I started thinking about how different it was to where my mum is buried. My mum was cremated and her remains interred in a church graveyard in an area reserved specifically for cremations. A simple plaque marks her resting place, she is in the corner of the graveyard at the bottom of a hill adjacent to where the bins are kept and the area is forgotten. Whenever I visit, I get despondent. Don’t get me wrong it is not an unpleasant place to be it just feels oppressive. She is hemmed into a corner, it’s dark, the tree branches hang down so low and brush against you as you walk over the uneven, cracked path that lead you down the hill past headstones marked with age. It feels gloomy and dark and my body reacts the same way. I hunch up my shoulders and draw my arms around myself as if to shield myself from death. The natural burial ground is more open and light, I can see the sky above, and I can breathe and relax.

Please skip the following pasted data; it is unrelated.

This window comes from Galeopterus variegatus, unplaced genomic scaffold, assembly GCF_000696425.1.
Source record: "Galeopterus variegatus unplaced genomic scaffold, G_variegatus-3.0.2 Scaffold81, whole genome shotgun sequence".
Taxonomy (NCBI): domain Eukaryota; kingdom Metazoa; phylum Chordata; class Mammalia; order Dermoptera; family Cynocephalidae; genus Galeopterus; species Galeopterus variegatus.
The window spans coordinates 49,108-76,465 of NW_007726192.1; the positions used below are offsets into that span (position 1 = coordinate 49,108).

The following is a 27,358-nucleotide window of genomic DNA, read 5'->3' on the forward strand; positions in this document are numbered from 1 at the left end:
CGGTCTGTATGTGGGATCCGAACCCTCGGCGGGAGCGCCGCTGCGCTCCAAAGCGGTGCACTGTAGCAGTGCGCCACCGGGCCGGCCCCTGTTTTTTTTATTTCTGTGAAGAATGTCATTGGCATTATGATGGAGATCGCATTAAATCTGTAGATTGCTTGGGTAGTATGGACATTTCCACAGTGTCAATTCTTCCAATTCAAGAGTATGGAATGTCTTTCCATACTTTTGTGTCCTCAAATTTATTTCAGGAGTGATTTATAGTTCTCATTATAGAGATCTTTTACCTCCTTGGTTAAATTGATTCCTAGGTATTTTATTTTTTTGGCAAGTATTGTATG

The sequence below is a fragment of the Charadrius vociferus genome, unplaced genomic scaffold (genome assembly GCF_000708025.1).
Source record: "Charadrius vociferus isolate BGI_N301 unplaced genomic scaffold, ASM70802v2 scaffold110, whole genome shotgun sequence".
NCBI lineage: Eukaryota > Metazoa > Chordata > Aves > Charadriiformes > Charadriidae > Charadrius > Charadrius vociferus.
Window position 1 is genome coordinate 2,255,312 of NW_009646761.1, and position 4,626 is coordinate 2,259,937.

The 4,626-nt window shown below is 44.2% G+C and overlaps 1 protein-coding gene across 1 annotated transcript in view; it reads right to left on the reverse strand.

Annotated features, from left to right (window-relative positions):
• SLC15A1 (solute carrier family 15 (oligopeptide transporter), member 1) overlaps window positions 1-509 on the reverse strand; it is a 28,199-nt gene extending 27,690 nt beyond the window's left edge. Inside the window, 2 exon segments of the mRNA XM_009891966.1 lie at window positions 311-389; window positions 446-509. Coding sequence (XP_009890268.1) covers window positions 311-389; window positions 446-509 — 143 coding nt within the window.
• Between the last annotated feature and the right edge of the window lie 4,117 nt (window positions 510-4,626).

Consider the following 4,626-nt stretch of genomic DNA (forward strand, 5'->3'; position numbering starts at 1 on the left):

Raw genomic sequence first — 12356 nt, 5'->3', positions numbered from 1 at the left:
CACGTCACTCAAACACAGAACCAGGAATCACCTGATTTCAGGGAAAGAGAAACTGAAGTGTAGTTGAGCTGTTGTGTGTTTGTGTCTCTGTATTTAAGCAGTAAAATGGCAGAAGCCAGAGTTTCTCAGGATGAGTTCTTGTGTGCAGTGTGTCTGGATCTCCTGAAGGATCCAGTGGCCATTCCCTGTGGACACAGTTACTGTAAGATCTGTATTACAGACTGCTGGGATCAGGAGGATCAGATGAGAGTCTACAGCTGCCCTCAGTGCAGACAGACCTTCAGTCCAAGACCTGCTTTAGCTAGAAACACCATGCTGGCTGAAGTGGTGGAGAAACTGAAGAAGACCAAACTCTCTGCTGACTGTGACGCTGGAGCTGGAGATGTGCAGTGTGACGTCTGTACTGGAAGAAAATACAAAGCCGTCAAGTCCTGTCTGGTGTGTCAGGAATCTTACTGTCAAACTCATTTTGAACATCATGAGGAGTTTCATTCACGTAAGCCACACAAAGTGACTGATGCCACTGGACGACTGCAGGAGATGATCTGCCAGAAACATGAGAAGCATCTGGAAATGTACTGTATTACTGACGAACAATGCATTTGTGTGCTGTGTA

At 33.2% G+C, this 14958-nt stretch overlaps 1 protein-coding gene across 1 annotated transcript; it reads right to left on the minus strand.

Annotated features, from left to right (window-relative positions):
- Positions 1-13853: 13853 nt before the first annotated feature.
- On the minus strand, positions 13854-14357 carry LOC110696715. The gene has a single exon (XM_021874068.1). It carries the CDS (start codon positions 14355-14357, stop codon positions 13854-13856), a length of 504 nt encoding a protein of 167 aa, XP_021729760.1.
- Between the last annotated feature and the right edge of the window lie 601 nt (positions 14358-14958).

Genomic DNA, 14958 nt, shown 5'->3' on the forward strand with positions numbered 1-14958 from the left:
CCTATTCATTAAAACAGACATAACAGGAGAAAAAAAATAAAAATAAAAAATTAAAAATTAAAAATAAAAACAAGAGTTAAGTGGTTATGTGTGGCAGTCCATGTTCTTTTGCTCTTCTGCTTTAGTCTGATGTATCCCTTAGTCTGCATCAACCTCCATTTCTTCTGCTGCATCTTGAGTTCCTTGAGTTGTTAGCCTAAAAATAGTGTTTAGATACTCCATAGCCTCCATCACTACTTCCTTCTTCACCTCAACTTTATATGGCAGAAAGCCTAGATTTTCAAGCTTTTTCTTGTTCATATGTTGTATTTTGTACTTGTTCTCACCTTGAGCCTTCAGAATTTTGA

Perhaps, I thought, my feelings are a reflection on how they died. Both died from cancer but their deaths could not have been more different. My mum’s, although expected, was full of fear, confusion and a certain degree of chaos. My father-in-law’s was peaceful, calm and dignified. Maybe I am manifesting my experiences of their deaths onto the way I feel about their final resting places. The human mind works in mysterious ways.
So my plans to start studying early were waylaid, work and family stuff got in the way. I now have a week off by myself, I've read through the Study Companion and I'm ready to start.